Great public interest in the delivery of Ian Bailey to France, according to the court


There is great public interest in Ian Bailey, who faces a 25-year prison sentence for the murder of filmmaker Sophie Toscan du Plantier, to come to France, a court has heard.Mr. Bailey faces a third extradition procedure to France, in connection with the death of Mrs. Du Plantier whose severely beaten body was found outside her vacation home in Schull in December 1996.

State lawyer Robert Barron told the court: “We have before the court a European arrest warrant (EWA) issued by the French Republic … At first glance, there is an obligation to execute or hand Mr. Bailey over to France. ”

He said: “There is great public interest in his surrender. Mr. Bailey is a man who has been suspected of this murder for 24 years, he has been the subject of Garda investigations, his alleged involvement has been examined by the director of public services Prosecutions and has been arrested twice for of the execution of the EWA. ”

Justice Paul Burns reserved his judgment and said he would make his decision on October 12.

He added that there were difficult questions and a lot of subjects to consider regarding different aspects of the law.

Barron said these questions are “important and important considerations” for the judge to consider.

He told the court that despite Mr Bailey’s ongoing legal battles, Ireland had become a safe haven for him.

Mr Barron said: ‘Ireland has become a safe haven in a strange way for Mr Bailey as he cannot travel outside Ireland to anywhere in the European Union at risk to be arrested.

“He did not surrender to the French authorities. We are in a situation where the French authorities and Du Plantier’s family believe they have not done justice. ”

Judge Paul Burns suggested to the court that Mr. Bailey feared that if he left his home in Ireland he would risk being arrested again and having another legal file to add to the existing file.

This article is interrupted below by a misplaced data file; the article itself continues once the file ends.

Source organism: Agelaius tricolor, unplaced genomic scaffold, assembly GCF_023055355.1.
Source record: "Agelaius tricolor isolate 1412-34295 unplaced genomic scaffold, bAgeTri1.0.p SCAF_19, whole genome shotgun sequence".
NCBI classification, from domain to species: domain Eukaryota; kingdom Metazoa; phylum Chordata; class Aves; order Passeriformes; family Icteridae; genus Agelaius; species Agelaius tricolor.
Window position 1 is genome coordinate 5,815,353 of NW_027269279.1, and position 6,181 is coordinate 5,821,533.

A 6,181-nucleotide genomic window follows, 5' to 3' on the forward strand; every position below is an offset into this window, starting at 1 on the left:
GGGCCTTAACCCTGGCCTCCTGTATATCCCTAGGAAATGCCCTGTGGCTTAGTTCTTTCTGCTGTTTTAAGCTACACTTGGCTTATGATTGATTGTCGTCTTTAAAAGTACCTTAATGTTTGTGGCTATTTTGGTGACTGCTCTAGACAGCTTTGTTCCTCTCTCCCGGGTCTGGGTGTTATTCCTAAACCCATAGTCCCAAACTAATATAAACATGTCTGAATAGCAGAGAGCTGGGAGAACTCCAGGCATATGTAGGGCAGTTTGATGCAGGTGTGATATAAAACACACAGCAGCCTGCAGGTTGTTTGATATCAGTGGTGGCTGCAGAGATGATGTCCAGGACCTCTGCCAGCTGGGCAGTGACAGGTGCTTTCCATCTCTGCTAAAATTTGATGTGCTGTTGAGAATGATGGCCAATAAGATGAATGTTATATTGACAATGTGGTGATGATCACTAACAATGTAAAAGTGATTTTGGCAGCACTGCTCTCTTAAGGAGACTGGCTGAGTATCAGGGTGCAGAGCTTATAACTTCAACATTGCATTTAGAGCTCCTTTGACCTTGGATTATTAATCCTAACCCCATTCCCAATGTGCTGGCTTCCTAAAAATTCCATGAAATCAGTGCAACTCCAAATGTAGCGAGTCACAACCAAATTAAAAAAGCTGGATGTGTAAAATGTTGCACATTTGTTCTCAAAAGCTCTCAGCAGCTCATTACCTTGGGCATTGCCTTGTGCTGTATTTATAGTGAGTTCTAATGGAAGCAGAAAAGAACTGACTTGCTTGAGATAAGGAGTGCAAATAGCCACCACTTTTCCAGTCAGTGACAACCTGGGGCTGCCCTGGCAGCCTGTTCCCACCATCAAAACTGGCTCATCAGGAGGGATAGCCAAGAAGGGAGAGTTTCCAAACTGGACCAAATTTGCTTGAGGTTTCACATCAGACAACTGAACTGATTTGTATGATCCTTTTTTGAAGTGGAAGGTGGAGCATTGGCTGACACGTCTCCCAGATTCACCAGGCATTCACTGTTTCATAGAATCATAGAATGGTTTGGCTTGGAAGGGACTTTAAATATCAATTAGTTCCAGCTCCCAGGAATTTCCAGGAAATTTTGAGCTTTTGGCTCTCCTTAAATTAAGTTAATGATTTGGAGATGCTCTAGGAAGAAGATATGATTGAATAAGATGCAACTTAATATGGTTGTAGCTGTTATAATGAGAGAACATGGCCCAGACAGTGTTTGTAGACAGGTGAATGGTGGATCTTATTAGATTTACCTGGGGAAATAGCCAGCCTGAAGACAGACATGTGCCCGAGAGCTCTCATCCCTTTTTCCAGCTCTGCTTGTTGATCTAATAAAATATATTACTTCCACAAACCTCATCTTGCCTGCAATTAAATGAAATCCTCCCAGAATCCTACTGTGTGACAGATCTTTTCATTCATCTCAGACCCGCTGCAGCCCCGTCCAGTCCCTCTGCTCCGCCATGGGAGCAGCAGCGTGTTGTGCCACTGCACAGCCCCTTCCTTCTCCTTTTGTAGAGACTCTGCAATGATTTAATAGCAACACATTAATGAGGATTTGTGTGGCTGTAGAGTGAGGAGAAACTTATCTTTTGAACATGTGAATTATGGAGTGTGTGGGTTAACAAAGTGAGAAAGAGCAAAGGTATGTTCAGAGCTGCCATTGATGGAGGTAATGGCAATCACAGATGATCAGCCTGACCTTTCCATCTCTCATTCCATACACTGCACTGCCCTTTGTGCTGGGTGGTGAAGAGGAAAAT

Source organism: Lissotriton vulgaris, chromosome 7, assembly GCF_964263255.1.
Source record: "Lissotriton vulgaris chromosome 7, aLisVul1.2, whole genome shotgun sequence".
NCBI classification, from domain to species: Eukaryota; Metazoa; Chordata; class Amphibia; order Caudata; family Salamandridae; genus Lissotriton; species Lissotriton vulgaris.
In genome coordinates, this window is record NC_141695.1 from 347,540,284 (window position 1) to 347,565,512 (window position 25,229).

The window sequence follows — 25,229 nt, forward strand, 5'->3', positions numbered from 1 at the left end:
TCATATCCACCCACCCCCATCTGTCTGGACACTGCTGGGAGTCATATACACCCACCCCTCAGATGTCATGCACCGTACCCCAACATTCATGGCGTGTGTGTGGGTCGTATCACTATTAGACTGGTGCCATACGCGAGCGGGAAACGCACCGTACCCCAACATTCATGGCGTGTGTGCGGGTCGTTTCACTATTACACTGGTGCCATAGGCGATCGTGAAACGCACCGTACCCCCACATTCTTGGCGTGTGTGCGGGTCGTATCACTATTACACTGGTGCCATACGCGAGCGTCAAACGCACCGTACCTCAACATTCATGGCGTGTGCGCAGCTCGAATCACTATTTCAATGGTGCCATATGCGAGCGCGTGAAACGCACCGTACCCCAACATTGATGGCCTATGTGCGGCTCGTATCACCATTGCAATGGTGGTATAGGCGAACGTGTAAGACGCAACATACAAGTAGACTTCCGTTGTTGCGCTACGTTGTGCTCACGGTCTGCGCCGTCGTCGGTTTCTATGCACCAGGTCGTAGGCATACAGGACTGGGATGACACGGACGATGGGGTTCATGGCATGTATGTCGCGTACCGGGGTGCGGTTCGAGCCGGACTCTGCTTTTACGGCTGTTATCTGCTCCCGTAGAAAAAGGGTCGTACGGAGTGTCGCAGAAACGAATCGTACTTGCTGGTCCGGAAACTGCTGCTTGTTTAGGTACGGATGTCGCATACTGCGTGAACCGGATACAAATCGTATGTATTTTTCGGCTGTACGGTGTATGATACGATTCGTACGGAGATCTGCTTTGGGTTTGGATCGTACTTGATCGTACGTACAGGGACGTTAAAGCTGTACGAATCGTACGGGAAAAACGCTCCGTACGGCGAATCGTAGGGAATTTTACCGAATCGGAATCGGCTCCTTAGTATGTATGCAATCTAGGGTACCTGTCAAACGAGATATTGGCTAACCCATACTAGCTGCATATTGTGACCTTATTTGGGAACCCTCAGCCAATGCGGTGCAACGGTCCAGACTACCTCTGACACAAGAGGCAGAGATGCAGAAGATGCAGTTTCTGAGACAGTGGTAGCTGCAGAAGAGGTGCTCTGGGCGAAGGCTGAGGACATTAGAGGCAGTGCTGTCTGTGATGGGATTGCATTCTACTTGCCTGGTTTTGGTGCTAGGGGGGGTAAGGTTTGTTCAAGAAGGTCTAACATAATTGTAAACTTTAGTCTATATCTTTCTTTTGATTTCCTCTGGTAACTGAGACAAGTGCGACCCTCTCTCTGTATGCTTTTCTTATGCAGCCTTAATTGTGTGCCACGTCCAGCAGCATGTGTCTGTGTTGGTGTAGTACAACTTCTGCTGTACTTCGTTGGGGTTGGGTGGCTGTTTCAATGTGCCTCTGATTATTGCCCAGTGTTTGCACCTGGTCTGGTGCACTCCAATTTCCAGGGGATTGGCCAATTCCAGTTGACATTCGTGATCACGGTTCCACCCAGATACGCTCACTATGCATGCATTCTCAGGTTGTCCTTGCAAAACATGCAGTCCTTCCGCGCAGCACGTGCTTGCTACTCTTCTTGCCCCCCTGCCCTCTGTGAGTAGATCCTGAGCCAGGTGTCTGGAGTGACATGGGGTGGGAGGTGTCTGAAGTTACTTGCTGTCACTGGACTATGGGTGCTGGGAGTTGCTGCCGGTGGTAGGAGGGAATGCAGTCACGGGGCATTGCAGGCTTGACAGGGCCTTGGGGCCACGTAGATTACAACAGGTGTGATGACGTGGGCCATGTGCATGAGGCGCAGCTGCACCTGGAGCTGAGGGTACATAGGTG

Barron said he sympathized with Mr. Bailey for missing his mother’s funeral in 2013 because he could not travel, but wondered how that amounted to an abuse of process, as pointed out by Mr. Bailey’s defense.

Ronan Munro told the High Court on Thursday that another attempt to extradite his client was “abuse of process”.

He said the court should “put an end to this” and let Mr. Bailey go on with his life and allow the Gardaí to continue their work.

He told the court that the French authorities were paying “little attention” to the detrimental effects and the impact on Mr Bailey.

Summing up on Friday, Munro said Barron had suggested referring the matter to Europe, but argued that initiating new lawsuits after 23 years against Bailey “would be on the verge of persecution ”.

Bailey, 63, was arrested last year after a High Court judge approved an EAW issued by the French authorities.

He is wanted in France for the murder of Mme Toscan du Plantier in Schull, Co Cork, in December 1996.

Bailey, having an address at The Prairie in Schull, was convicted of murder in his absence by a Paris court in May of last year.

The court of three judges imposed a sentence of 25 years.

He had no legal representation for the case, did not appear in court and at the time called it a farce.

He denies any involvement in the death of the Frenchwoman.

Oscar-nominated director Jim Sheridan attended each day of the hearing as he directed a documentary on Mr. Bailey.


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